Students should not be allowed their mobile phones during school hours, the culture secretary has said.
Matt Hancock suggested more headteachers should confiscate mobile phones from children at the start of the day, as he warned mobiles can have a “real impact” on students’ achievements.
The minister is concerned social media use can expose children to “risks” – including cyberbullying.
He said: “There are a number of schools across the country that simply don’t allow them.
“I believe that very young children don’t need to have access to social media. They are children after all. They need to be able to develop their social skills in the real world first.”
Schools already have the freedom to ban or curb the use of mobile phones during the school day – and Mr Hancock said there was evidence to suggest banning phones in schools worked.
“While it is up to individual schools to decide rather than government, I admire headteachers who do not allow mobiles to be used during the school day. I encourage more schools to follow their lead,” he said.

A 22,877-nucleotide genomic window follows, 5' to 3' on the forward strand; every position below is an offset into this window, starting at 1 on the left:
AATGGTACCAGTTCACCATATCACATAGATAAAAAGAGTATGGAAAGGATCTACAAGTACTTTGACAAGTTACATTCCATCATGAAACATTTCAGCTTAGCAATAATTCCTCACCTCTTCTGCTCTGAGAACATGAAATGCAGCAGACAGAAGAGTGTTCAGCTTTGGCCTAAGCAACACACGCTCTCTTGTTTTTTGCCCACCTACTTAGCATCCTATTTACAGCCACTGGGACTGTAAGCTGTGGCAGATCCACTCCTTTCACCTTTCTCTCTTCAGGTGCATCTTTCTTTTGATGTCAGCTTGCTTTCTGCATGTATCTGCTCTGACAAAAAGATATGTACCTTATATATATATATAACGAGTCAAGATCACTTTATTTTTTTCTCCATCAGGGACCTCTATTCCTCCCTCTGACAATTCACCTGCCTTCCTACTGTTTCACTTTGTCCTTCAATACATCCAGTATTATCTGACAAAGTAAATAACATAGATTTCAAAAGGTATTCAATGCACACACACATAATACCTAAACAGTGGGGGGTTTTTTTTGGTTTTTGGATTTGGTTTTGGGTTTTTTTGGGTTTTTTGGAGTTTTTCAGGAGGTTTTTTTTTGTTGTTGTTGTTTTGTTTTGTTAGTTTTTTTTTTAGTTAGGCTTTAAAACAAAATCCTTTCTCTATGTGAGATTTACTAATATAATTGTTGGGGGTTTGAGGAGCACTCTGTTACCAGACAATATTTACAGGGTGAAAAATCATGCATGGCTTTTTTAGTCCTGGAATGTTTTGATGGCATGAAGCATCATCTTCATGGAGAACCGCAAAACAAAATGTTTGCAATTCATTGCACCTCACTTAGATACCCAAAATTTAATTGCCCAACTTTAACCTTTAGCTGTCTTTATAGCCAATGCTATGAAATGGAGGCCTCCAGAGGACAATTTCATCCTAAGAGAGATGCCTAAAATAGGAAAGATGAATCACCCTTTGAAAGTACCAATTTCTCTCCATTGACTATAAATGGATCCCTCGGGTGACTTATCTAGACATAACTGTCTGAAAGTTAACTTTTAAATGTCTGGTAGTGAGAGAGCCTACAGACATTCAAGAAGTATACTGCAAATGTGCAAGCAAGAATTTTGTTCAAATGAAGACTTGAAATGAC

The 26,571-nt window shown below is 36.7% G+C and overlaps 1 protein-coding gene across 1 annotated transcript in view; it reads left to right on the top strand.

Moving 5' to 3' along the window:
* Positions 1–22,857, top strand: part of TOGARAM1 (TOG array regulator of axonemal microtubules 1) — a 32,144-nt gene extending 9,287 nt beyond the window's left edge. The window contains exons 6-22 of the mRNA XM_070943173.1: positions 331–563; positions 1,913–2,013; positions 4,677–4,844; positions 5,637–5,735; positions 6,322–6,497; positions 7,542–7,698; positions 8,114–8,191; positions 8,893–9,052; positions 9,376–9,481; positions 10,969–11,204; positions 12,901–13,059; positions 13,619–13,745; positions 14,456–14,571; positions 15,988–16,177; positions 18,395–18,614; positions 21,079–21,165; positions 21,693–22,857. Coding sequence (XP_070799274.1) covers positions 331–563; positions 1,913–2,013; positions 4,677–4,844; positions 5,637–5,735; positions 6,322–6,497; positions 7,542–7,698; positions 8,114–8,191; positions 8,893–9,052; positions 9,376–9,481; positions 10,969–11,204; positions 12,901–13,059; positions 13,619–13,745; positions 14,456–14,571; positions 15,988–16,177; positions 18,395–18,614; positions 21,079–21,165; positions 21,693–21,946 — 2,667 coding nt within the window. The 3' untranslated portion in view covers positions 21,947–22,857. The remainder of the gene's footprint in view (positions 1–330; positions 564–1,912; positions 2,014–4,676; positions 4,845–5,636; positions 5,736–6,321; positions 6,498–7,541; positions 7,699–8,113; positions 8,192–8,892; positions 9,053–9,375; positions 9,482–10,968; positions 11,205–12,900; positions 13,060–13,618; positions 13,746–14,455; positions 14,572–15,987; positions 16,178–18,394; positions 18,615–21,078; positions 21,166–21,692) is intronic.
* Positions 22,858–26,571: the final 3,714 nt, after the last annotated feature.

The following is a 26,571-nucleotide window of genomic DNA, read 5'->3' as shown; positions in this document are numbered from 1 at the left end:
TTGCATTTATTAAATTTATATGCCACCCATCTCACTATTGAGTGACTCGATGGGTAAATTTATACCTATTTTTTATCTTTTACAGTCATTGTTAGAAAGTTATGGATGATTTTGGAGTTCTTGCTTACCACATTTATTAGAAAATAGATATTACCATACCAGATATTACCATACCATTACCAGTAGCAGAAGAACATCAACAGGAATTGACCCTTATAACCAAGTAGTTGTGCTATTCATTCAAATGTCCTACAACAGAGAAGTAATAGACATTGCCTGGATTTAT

His comments come as a group of Tory MPs have urged for a ban on mobiles during the school day, saying there is evidence it can have “a beneficial effect on pupils’ ability to learn”.
In a letter to the Telegraph, the seven politicians cited a 2015 study by the London School of Economics, writing: “Where schools banned smartphones from the premises, or required them to be handed in at the start of the day, pupils’ chances of getting five good GCSEs increased by an average of two per cent.
“The improvement was even more marked for lower-achieving pupils. Results among pupils in the bottom quarter of achievement improved twice as much as the average.”
The group, which included Harborough MP Neil O’Brien and Chichester MP Gillian Keegan, has urged the Department for Education to give clear guidance to schools about the evidence on attainment.
A Department for Education spokesperson said: “Headteachers already, of course, have the power to ban mobile phones in schools and we support their right to do so.
“We know that 95 per cent of schools already impose some kind of restriction on mobile phones use during the school day, with a substantial number banning them from the school premises altogether.”
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